Victoria has come to terms with her hair loss, but she isn’t alone in her grieving. According to Dr Sanjay Parashar, consultant plastic surgeon and director of the Cocoona Centre for Aesthetic Transformation and Day Surgical Centre in Dubai, hair loss is a very common problem the world over, and in the UAE it affects about a third of the population. And while hair loss has traditionally been predominantly a man’s issue, almost half the women asked in a recent survey complained of the problem to a degree.

“People as young as 21 are visiting our office,” says Dr Parashar. “We see at least 10 patients, usually aged between 21 and 29, suffering from hair loss every day.”
Dr Parashar says hair loss can be devastating for both sexes.

“In my opinion, women are more concerned than men about their hair, because their hair fall is more evident after washing,” he explains. “In men it can be the cause of a lack of self-confidence, can affect their work and make them nonproductive. In women it can cause depression and personal insecurity.”

Victoria Tipper, a nutrition coach at Dubai Herbal and Treatment Centre (www.dubaihtc.com), adds: “People often blame the water in Dubai for hair loss but that’s probably an old wives’ tale. High stress is more likely to be the cause, whether people are trying to meet work deadlines or juggling a busy family life. Prolonged release of the stress hormone cortisol, which occurs when a person is chronically stressed, has an adverse effect on the thyroid hormone, and this causes hair loss.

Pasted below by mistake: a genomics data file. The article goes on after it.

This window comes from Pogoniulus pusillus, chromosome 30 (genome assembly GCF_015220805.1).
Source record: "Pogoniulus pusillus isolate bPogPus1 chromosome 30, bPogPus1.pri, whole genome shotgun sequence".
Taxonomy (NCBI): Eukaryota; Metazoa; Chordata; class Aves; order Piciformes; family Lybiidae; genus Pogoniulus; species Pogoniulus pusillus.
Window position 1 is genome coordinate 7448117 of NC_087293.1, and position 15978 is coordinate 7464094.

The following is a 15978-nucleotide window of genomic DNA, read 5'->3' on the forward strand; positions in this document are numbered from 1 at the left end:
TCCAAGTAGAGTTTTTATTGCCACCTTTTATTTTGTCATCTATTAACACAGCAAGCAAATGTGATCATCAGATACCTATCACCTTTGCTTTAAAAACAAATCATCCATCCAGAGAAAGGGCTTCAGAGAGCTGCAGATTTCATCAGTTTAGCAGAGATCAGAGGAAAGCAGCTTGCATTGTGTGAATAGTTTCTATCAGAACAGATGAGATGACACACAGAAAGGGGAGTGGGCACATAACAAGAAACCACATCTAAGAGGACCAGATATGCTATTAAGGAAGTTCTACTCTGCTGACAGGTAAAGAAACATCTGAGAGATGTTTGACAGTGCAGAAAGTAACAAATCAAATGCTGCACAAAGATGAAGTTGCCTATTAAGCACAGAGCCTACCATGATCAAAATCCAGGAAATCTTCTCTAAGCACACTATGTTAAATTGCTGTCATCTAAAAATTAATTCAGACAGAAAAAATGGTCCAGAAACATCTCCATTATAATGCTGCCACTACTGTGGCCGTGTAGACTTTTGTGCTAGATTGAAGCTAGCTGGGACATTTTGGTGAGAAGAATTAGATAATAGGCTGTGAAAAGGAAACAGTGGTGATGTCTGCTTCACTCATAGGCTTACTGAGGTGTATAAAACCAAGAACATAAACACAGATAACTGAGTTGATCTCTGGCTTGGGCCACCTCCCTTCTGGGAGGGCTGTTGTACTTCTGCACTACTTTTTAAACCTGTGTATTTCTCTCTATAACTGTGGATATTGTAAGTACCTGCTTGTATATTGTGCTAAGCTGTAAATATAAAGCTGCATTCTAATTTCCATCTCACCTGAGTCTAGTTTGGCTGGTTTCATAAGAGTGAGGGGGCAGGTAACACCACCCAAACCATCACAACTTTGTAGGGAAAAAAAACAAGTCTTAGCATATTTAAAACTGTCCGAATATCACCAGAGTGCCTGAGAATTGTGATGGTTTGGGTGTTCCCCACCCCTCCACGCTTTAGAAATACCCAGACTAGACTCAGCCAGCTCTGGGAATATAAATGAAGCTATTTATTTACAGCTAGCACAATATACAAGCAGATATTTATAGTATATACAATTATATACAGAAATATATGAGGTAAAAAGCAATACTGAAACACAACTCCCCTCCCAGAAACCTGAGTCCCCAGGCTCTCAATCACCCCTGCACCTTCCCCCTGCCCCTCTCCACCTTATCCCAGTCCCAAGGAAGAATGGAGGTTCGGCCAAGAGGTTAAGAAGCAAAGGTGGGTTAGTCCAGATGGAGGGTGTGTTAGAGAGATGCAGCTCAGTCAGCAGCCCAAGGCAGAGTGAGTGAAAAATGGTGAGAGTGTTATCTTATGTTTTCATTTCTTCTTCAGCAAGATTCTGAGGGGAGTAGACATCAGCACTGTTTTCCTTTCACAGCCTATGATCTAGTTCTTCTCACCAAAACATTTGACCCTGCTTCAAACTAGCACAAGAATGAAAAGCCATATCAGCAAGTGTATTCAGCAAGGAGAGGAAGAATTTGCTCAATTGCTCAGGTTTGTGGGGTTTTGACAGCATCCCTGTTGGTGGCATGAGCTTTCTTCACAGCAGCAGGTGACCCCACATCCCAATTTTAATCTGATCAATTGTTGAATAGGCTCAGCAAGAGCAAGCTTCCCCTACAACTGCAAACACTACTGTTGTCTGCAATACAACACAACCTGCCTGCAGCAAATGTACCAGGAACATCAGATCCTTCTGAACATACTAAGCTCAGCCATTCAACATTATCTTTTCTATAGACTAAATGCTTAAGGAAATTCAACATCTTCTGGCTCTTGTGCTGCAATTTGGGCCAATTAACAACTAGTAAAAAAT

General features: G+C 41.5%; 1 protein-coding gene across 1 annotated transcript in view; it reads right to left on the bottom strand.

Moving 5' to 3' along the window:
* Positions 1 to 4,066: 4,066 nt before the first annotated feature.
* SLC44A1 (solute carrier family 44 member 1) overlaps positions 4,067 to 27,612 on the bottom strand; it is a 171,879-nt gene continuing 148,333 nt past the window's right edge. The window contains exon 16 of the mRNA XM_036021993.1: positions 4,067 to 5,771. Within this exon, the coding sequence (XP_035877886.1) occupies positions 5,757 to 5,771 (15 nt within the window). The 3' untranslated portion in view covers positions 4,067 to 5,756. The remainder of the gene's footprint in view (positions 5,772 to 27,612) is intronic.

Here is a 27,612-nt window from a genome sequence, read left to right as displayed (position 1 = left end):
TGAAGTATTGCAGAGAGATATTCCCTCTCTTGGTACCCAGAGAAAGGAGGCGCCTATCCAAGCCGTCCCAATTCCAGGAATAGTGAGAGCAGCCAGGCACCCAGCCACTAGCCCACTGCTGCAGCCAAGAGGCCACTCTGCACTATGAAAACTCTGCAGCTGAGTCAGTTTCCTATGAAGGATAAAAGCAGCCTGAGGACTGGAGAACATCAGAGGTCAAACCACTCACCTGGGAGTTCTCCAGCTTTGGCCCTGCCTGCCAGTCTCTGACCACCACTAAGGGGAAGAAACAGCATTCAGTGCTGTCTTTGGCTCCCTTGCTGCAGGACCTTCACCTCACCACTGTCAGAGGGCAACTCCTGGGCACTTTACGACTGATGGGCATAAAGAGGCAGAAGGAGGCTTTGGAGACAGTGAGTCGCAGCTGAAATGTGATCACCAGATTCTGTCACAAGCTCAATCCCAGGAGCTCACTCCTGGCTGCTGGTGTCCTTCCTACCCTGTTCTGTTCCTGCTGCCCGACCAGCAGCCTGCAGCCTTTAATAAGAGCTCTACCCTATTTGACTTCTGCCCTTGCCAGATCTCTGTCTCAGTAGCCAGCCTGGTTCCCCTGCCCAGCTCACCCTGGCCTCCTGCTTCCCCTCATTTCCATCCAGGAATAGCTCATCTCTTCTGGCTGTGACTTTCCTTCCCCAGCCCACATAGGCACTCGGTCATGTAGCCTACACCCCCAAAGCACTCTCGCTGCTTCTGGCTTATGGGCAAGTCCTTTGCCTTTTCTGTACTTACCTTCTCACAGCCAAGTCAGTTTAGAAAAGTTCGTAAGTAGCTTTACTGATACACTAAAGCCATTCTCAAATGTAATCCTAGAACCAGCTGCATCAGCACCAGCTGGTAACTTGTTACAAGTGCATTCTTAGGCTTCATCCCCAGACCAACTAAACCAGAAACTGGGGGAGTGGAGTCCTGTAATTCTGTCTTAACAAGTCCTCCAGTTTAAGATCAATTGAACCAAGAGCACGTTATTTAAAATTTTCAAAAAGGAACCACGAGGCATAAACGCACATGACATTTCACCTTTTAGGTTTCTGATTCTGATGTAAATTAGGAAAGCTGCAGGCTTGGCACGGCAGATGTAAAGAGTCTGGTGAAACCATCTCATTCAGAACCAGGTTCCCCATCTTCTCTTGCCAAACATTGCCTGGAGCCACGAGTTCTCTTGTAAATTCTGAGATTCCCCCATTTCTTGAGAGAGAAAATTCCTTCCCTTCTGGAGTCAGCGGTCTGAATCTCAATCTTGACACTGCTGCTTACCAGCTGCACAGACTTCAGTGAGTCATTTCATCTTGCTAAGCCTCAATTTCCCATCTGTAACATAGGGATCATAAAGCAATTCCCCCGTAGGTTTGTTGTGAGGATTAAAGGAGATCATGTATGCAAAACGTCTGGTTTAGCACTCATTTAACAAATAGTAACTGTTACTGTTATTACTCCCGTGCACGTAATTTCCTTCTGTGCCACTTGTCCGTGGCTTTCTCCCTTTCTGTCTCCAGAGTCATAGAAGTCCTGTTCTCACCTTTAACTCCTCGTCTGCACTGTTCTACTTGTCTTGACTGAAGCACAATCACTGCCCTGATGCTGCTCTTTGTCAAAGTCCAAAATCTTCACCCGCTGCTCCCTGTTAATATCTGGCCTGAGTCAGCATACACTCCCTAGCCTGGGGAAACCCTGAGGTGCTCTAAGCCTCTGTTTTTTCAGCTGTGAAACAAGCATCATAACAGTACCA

“Low vitamin D is also associated with thinning hair. Even though in Dubai we have the opportunity to top up vitamin D levels through sun exposure all year round, many people are deficient. Iron deficiency also plays a role in hair loss so vegans and vegetarians are at greater risk.” If a change in diet or taking supplements don’t work, those suffering hair loss may need to see a specialist. When a patient first goes to see a consultant, a full medical history will be taken, including details about the effect of the hair loss on the patient.

Treatment to rejuvenate the hair that is thinning could involve taking the drug Finasteride or using Minoxidil, an application thought to slow hair loss and promote hair growth.

The other option is surgical and there are two main types of hair transplant – FUE (Follicular Unit Extraction) and FUT (Transplantation). FUE has become one of the most popular cosmetic treatments in the world and involves individual hair follicles being taken from the back and sides of the scalp and implanted into the area that’s losing hair – often the front.
FUT involves taking a strip of hair bearing skin from the zone at the back of the head and grafting it in the crown area. “In my opinion, FUT is more preferable because the result is more density and it is natural and longer-lasting than FUE,” says Dr Parashar. “On the other hand, FUE appeals to people due to the lack of incision and stitching.” The cost can be Dh30,000 or more, depending on the size of the area involved.